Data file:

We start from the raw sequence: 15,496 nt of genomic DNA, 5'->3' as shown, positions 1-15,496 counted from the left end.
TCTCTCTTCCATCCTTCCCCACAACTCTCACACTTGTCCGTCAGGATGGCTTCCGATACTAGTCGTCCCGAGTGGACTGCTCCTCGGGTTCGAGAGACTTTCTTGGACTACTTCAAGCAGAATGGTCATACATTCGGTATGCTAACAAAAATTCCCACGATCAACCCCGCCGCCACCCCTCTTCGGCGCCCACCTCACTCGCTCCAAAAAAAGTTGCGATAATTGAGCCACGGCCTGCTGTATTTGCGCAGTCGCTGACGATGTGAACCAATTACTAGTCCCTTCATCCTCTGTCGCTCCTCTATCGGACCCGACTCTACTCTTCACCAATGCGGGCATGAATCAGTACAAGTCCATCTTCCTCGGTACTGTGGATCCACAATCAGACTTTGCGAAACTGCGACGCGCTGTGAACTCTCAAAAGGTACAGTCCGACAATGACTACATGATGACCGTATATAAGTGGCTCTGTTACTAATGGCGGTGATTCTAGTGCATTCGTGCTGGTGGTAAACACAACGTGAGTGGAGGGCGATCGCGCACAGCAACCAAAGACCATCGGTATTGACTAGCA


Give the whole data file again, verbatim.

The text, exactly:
We start from the raw sequence: 15,496 nt of genomic DNA, 5'->3' as shown, positions 1-15,496 counted from the left end.
TCTCTCTTCCATCCTTCCCCACAACTCTCACACTTGTCCGTCAGGATGGCTTCCGATACTAGTCGTCCCGAGTGGACTGCTCCTCGGGTTCGAGAGACTTTCTTGGACTACTTCAAGCAGAATGGTCATACATTCGGTATGCTAACAAAAATTCCCACGATCAACCCCGCCGCCACCCCTCTTCGGCGCCCACCTCACTCGCTCCAAAAAAAGTTGCGATAATTGAGCCACGGCCTGCTGTATTTGCGCAGTCGCTGACGATGTGAACCAATTACTAGTCCCTTCATCCTCTGTCGCTCCTCTATCGGACCCGACTCTACTCTTCACCAATGCGGGCATGAATCAGTACAAGTCCATCTTCCTCGGTACTGTGGATCCACAATCAGACTTTGCGAAACTGCGACGCGCTGTGAACTCTCAAAAGGTACAGTCCGACAATGACTACATGATGACCGTATATAAGTGGCTCTGTTACTAATGGCGGTGATTCTAGTGCATTCGTGCTGGTGGTAAACACAACGTGAGTGGAGGGCGATCGCGCACAGCAACCAAAGACCATCGGTATTGACTAGCA